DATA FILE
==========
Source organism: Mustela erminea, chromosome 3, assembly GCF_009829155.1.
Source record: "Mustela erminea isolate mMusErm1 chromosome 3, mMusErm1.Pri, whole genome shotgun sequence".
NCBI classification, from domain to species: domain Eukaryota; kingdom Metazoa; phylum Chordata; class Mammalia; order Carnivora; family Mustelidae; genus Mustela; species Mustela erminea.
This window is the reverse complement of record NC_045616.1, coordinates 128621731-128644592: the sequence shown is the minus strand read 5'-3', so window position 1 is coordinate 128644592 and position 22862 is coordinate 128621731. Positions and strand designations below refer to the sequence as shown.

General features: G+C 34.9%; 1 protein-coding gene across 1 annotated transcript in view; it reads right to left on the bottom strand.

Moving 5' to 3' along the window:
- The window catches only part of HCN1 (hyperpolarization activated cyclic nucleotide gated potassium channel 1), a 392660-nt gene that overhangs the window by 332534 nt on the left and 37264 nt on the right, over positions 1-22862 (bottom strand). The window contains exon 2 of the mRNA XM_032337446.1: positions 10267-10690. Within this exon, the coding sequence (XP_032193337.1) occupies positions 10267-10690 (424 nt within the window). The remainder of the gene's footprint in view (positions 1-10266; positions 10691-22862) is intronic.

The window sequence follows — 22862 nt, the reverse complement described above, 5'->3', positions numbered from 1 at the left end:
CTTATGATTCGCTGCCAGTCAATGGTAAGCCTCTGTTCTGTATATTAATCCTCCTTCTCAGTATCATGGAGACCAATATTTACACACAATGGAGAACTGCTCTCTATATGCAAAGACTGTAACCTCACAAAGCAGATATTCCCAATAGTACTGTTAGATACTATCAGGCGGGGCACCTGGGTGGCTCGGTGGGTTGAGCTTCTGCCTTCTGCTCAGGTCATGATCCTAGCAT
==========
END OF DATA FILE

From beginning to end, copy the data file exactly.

Source organism: Mustela erminea, chromosome 3, assembly GCF_009829155.1.
Source record: "Mustela erminea isolate mMusErm1 chromosome 3, mMusErm1.Pri, whole genome shotgun sequence".
NCBI classification, from domain to species: domain Eukaryota; kingdom Metazoa; phylum Chordata; class Mammalia; order Carnivora; family Mustelidae; genus Mustela; species Mustela erminea.
This window is the reverse complement of record NC_045616.1, coordinates 128621731-128644592: the sequence shown is the minus strand read 5'-3', so window position 1 is coordinate 128644592 and position 22862 is coordinate 128621731. Positions and strand designations below refer to the sequence as shown.

General features: G+C 34.9%; 1 protein-coding gene across 1 annotated transcript in view; it reads right to left on the bottom strand.

Moving 5' to 3' along the window:
- The window catches only part of HCN1 (hyperpolarization activated cyclic nucleotide gated potassium channel 1), a 392660-nt gene that overhangs the window by 332534 nt on the left and 37264 nt on the right, over positions 1-22862 (bottom strand). The window contains exon 2 of the mRNA XM_032337446.1: positions 10267-10690. Within this exon, the coding sequence (XP_032193337.1) occupies positions 10267-10690 (424 nt within the window). The remainder of the gene's footprint in view (positions 1-10266; positions 10691-22862) is intronic.

The window sequence follows — 22862 nt, the reverse complement described above, 5'->3', positions numbered from 1 at the left end:
CTTATGATTCGCTGCCAGTCAATGGTAAGCCTCTGTTCTGTATATTAATCCTCCTTCTCAGTATCATGGAGACCAATATTTACACACAATGGAGAACTGCTCTCTATATGCAAAGACTGTAACCTCACAAAGCAGATATTCCCAATAGTACTGTTAGATACTATCAGGCGGGGCACCTGGGTGGCTCGGTGGGTTGAGCTTCTGCCTTCTGCTCAGGTCATGATCCTAGCAT